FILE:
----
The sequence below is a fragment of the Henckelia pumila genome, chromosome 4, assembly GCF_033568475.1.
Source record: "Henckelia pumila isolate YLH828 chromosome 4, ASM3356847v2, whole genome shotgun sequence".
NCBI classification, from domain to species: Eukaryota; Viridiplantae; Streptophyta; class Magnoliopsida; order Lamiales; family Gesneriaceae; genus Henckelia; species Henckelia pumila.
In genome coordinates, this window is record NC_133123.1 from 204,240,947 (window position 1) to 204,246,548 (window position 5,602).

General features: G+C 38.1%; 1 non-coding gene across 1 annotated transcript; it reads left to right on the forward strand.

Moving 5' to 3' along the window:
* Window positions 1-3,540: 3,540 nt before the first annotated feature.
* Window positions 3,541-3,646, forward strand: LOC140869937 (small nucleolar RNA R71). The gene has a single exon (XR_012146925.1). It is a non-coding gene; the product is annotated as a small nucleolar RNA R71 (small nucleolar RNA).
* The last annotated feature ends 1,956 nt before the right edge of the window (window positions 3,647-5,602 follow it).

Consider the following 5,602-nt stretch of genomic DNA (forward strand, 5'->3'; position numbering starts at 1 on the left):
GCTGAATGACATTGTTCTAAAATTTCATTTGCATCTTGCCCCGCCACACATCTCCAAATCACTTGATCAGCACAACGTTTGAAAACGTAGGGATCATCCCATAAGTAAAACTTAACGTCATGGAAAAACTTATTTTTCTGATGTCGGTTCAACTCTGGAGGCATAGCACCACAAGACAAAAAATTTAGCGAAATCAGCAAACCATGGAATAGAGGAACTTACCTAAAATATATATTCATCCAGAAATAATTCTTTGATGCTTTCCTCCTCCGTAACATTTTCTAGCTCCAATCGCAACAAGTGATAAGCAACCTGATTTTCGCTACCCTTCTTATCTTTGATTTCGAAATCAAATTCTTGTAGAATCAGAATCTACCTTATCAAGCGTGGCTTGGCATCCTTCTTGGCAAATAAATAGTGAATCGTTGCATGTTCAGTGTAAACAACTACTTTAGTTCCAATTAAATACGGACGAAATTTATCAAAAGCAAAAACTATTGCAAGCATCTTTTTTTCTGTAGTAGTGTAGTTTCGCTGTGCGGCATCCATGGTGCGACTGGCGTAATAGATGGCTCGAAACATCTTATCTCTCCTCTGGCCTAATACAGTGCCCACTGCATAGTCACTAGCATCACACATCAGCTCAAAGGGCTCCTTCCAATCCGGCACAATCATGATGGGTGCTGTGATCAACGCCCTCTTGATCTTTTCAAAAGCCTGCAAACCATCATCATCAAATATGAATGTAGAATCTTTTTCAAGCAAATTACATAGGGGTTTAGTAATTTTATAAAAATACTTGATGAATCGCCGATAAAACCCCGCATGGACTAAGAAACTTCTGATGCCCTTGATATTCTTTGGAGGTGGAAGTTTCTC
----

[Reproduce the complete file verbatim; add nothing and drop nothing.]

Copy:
The sequence below is a fragment of the Henckelia pumila genome, chromosome 4, assembly GCF_033568475.1.
Source record: "Henckelia pumila isolate YLH828 chromosome 4, ASM3356847v2, whole genome shotgun sequence".
NCBI classification, from domain to species: Eukaryota; Viridiplantae; Streptophyta; class Magnoliopsida; order Lamiales; family Gesneriaceae; genus Henckelia; species Henckelia pumila.
In genome coordinates, this window is record NC_133123.1 from 204,240,947 (window position 1) to 204,246,548 (window position 5,602).

General features: G+C 38.1%; 1 non-coding gene across 1 annotated transcript; it reads left to right on the forward strand.

Moving 5' to 3' along the window:
* Window positions 1-3,540: 3,540 nt before the first annotated feature.
* Window positions 3,541-3,646, forward strand: LOC140869937 (small nucleolar RNA R71). The gene has a single exon (XR_012146925.1). It is a non-coding gene; the product is annotated as a small nucleolar RNA R71 (small nucleolar RNA).
* The last annotated feature ends 1,956 nt before the right edge of the window (window positions 3,647-5,602 follow it).

Consider the following 5,602-nt stretch of genomic DNA (forward strand, 5'->3'; position numbering starts at 1 on the left):
GCTGAATGACATTGTTCTAAAATTTCATTTGCATCTTGCCCCGCCACACATCTCCAAATCACTTGATCAGCACAACGTTTGAAAACGTAGGGATCATCCCATAAGTAAAACTTAACGTCATGGAAAAACTTATTTTTCTGATGTCGGTTCAACTCTGGAGGCATAGCACCACAAGACAAAAAATTTAGCGAAATCAGCAAACCATGGAATAGAGGAACTTACCTAAAATATATATTCATCCAGAAATAATTCTTTGATGCTTTCCTCCTCCGTAACATTTTCTAGCTCCAATCGCAACAAGTGATAAGCAACCTGATTTTCGCTACCCTTCTTATCTTTGATTTCGAAATCAAATTCTTGTAGAATCAGAATCTACCTTATCAAGCGTGGCTTGGCATCCTTCTTGGCAAATAAATAGTGAATCGTTGCATGTTCAGTGTAAACAACTACTTTAGTTCCAATTAAATACGGACGAAATTTATCAAAAGCAAAAACTATTGCAAGCATCTTTTTTTCTGTAGTAGTGTAGTTTCGCTGTGCGGCATCCATGGTGCGACTGGCGTAATAGATGGCTCGAAACATCTTATCTCTCCTCTGGCCTAATACAGTGCCCACTGCATAGTCACTAGCATCACACATCAGCTCAAAGGGCTCCTTCCAATCCGGCACAATCATGATGGGTGCTGTGATCAACGCCCTCTTGATCTTTTCAAAAGCCTGCAAACCATCATCATCAAATATGAATGTAGAATCTTTTTCAAGCAAATTACATAGGGGTTTAGTAATTTTATAAAAATACTTGATGAATCGCCGATAAAACCCCGCATGGACTAAGAAACTTCTGATGCCCTTGATATTCTTTGGAGGTGGAAGTTTCTC